Now I need to rest and have some time to let my soul settle and breathe and think about what all this means after an insane five months. Also to continue with the healing process; body, mind and spirit.

But first I have to say thank you. I know not all of you believe in God but I do, so I am massively grateful to God’s gifts to me in this which have not just been physical healing. Through all of this insane ride I have felt God’s presence by my side, even when I feared for the worst I was comforted and loved.  And also thank you to all of you: I have been so blessed through this by other’s thoughts, prayers (to all the complete strangers and people who don’t know me well praying for me, thank you), healing energy, making me laugh, sending me encouraging messages, information, cards, food, flowers, balloons, and so much more. It is humbling to think about and brings me to tears of gratitude daily at how good all you people are. Truly. To all of you thank you. To the few of you who were witness to my not so graceful parts of this – thank you too for listening to me through snotty tears and rambling incoherent thoughts and anger on my really hard days and standing by my side anyway.

To all of you: Thank you for showing me all the stars blazing in your bones.

 

Blessing the Dust: A Blessing for Ash Wednesday

All those days
you felt like dust,
like dirt,
as if all you had to do
was turn your face
toward the wind
and be scattered
to the four corners

or swept away
by the smallest breath
as insubstantial—

did you not know
what the Holy One
can do with dust?

This is the day
we freely say
we are scorched.

This is the hour
we are marked
by what has made it
through the burning.

This is the moment
we ask for the blessing
that lives within
the ancient ashes,
that makes its home
inside the soil of
this sacred earth.

So let us be marked
not for sorrow.
And let us be marked
not for shame.
Let us be marked
not for false humility
or for thinking
we are less
than we are

but for claiming
what God can do
within the dust,
within the dirt,
within the stuff
of which the world
is made
and the stars that blaze
in our bones
and the galaxies that spiral
inside the smudge
we bear.

—Jan Richardson
from Circle of Grace

 

 

 

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How are you?

The question I get asked most these days is ‘how are you?’ I understand, it is what I wonder about people too. I wonder what are you thinking about, what makes your soul sing, have you read anything good? Do you feel like you are living an authentic life, what is really hard right now, how is the weather affecting you and what makes you feel alive? You know, how are you?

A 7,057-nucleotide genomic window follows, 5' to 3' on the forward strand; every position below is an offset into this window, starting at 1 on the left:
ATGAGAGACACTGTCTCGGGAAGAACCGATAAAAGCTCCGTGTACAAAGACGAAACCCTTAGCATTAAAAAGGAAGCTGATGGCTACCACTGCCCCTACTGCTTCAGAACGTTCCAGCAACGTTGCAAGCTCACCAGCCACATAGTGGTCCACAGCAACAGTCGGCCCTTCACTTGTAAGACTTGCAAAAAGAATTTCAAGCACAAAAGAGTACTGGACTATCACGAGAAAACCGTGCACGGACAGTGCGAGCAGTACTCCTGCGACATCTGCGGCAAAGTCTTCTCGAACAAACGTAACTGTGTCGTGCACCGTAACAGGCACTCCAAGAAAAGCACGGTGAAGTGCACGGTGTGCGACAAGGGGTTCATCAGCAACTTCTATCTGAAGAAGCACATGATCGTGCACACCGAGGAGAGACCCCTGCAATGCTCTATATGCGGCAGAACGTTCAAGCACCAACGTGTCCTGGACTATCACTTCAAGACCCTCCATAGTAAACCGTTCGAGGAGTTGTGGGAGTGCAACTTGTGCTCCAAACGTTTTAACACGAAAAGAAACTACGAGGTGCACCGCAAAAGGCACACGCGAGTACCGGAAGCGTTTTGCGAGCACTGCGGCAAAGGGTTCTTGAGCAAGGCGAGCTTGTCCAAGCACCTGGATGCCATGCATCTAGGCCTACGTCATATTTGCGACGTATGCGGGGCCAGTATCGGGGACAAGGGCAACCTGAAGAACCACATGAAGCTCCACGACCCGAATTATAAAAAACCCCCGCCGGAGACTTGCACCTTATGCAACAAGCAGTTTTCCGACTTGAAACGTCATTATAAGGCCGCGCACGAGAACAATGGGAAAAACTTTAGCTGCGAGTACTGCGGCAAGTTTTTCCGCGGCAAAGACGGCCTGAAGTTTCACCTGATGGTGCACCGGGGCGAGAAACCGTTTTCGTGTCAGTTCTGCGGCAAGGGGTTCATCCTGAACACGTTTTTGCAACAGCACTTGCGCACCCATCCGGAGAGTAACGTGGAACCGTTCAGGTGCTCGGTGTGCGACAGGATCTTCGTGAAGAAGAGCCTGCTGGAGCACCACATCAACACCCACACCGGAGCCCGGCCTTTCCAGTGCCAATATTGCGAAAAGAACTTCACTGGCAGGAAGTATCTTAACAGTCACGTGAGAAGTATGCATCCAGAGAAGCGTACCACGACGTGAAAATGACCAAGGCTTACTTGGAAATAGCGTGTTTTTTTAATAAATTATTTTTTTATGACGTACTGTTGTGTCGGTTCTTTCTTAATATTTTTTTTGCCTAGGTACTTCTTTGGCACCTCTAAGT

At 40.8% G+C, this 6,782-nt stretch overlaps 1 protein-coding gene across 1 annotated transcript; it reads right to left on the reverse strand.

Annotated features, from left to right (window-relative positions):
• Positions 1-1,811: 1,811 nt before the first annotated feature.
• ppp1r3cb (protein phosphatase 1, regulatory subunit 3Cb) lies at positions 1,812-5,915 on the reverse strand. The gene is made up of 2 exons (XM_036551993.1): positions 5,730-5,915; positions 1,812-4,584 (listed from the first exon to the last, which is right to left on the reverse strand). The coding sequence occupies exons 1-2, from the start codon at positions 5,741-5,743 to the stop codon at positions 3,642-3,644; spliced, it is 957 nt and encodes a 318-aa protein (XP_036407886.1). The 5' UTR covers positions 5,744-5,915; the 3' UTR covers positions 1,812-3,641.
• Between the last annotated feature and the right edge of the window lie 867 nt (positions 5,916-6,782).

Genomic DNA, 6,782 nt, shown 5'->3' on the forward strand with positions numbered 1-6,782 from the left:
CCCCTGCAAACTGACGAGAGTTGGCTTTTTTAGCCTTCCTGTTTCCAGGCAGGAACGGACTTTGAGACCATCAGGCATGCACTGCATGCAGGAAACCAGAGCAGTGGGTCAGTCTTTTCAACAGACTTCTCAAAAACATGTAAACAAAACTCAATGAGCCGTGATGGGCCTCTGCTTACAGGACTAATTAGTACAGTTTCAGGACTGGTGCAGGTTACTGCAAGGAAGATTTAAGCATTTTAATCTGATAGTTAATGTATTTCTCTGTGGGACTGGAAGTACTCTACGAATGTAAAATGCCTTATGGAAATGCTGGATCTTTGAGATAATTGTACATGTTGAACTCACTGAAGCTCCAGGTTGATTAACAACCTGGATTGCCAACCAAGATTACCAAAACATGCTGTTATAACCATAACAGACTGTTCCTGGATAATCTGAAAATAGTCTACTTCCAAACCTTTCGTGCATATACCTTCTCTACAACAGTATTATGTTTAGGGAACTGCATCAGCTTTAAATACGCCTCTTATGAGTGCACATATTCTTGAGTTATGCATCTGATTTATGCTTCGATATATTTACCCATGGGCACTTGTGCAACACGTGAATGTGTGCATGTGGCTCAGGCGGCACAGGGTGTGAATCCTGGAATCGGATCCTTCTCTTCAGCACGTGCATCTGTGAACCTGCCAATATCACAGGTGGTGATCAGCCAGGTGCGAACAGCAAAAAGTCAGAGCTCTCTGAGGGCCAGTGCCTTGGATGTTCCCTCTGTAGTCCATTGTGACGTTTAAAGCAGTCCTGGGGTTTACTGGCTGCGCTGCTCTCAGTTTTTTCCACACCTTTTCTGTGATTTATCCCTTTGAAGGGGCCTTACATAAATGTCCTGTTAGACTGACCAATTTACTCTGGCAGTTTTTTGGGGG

I’m not sure that is exactly what people mean when they ask me; they may mean something more like how are you physically feeling, or are you going to survive?

So here is my answer: even when you have cancer not much changes. Life goes on in all the regular, beautiful, everyday ways. My kids still wake up needing to eat and learn and be parented. Sometimes I can cherish every second and sometimes I’m just hanging in there until I get an hour with no one talking to me. Aaron and I are still married, we still need to connect with each other and pay our bills and do our jobs, we still love each other very much.

Normal things happen: we went to the symphony and my girls got the flu and we fold laundry and do math and watch soccer games and clean out the chicken coop. My sister had a baby on Valentine’s Day, I can’t wait to hold her, a miraculous reminder of things carrying on just as they should.

I still like to write and post things on instagram and be in nature and talk to my best friends and laugh and find beauty everyday. I’m tired because I’m often not sleeping and also, oh yeah, maybe the cancer, but otherwise, it is life pretty much as normal and I’m doing okay.

 

And here is also my answer: when you have cancer everything changes. It starts out with your heart being broken. It most likely will be re-broken many times along the way and you have to decide, after you mourn, to pick up from there and move on. It challenges every thought you have ever had about how things are, about how if you do enough, you will succeed, certainly at something as simple and straightforward as keeping yourself healthy.

It makes you look at your very own life and examine every part. Is this really what I want to be doing? Is this how I want to spend my days? Is this how I want to treat people? Is this really important? Important enough to trade my time for?

It makes you wonder, what is this here to teach me? What goodness will come from this?

Cancer makes you say everyday ‘I am healing’ and at first you only believe it metaphorically. But then with the gift of a magical unicorn lightbeam of a healer and the power of the holy spirit, you realized as you said it two days ago, for the first time, yes, you believe it. You believe it fully, deep in your soul. You are not just going to survive, this is actually healing you.

Cancer makes you wrestle with deciding which of those broken pieces of yourself are worth picking up and salvaging and which needed to be shed off and let go of a long time ago. 

And this too is okay.